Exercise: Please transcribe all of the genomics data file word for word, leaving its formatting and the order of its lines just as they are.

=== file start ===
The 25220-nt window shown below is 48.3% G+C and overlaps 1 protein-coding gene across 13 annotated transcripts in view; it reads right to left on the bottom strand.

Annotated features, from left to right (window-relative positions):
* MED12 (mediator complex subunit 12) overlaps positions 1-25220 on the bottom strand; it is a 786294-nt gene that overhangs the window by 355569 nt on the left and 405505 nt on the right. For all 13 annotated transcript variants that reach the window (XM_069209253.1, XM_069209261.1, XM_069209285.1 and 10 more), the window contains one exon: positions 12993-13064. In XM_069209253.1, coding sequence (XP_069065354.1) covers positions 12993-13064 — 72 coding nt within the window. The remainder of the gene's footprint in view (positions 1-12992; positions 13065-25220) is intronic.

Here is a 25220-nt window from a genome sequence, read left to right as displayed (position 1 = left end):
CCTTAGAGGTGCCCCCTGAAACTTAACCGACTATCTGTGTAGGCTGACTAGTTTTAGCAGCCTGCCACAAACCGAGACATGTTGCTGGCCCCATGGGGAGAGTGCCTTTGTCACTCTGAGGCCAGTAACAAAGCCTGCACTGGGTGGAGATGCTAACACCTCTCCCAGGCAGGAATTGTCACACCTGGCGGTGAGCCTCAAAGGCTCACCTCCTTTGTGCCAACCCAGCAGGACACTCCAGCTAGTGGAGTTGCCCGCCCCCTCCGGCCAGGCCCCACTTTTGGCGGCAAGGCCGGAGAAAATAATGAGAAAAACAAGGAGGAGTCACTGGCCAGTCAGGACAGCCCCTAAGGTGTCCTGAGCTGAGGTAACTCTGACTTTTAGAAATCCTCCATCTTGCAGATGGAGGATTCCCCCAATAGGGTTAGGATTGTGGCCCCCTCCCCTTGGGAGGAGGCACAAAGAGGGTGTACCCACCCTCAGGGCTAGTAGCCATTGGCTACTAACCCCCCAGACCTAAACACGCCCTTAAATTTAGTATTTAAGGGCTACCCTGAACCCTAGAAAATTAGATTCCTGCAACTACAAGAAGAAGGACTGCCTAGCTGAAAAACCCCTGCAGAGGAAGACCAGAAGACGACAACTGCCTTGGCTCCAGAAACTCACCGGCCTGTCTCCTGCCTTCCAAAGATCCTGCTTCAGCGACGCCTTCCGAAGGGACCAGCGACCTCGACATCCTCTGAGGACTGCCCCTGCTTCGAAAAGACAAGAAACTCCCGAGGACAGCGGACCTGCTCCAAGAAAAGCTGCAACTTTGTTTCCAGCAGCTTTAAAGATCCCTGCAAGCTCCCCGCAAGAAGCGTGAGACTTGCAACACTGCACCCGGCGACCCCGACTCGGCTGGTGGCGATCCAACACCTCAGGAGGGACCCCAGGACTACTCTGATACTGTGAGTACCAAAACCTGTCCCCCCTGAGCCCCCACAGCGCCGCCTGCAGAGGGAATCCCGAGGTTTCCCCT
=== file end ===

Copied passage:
The 25220-nt window shown below is 48.3% G+C and overlaps 1 protein-coding gene across 13 annotated transcripts in view; it reads right to left on the bottom strand.

Annotated features, from left to right (window-relative positions):
* MED12 (mediator complex subunit 12) overlaps positions 1-25220 on the bottom strand; it is a 786294-nt gene that overhangs the window by 355569 nt on the left and 405505 nt on the right. For all 13 annotated transcript variants that reach the window (XM_069209253.1, XM_069209261.1, XM_069209285.1 and 10 more), the window contains one exon: positions 12993-13064. In XM_069209253.1, coding sequence (XP_069065354.1) covers positions 12993-13064 — 72 coding nt within the window. The remainder of the gene's footprint in view (positions 1-12992; positions 13065-25220) is intronic.

Here is a 25220-nt window from a genome sequence, read left to right as displayed (position 1 = left end):
CCTTAGAGGTGCCCCCTGAAACTTAACCGACTATCTGTGTAGGCTGACTAGTTTTAGCAGCCTGCCACAAACCGAGACATGTTGCTGGCCCCATGGGGAGAGTGCCTTTGTCACTCTGAGGCCAGTAACAAAGCCTGCACTGGGTGGAGATGCTAACACCTCTCCCAGGCAGGAATTGTCACACCTGGCGGTGAGCCTCAAAGGCTCACCTCCTTTGTGCCAACCCAGCAGGACACTCCAGCTAGTGGAGTTGCCCGCCCCCTCCGGCCAGGCCCCACTTTTGGCGGCAAGGCCGGAGAAAATAATGAGAAAAACAAGGAGGAGTCACTGGCCAGTCAGGACAGCCCCTAAGGTGTCCTGAGCTGAGGTAACTCTGACTTTTAGAAATCCTCCATCTTGCAGATGGAGGATTCCCCCAATAGGGTTAGGATTGTGGCCCCCTCCCCTTGGGAGGAGGCACAAAGAGGGTGTACCCACCCTCAGGGCTAGTAGCCATTGGCTACTAACCCCCCAGACCTAAACACGCCCTTAAATTTAGTATTTAAGGGCTACCCTGAACCCTAGAAAATTAGATTCCTGCAACTACAAGAAGAAGGACTGCCTAGCTGAAAAACCCCTGCAGAGGAAGACCAGAAGACGACAACTGCCTTGGCTCCAGAAACTCACCGGCCTGTCTCCTGCCTTCCAAAGATCCTGCTTCAGCGACGCCTTCCGAAGGGACCAGCGACCTCGACATCCTCTGAGGACTGCCCCTGCTTCGAAAAGACAAGAAACTCCCGAGGACAGCGGACCTGCTCCAAGAAAAGCTGCAACTTTGTTTCCAGCAGCTTTAAAGATCCCTGCAAGCTCCCCGCAAGAAGCGTGAGACTTGCAACACTGCACCCGGCGACCCCGACTCGGCTGGTGGCGATCCAACACCTCAGGAGGGACCCCAGGACTACTCTGATACTGTGAGTACCAAAACCTGTCCCCCCTGAGCCCCCACAGCGCCGCCTGCAGAGGGAATCCCGAGGTTTCCCCT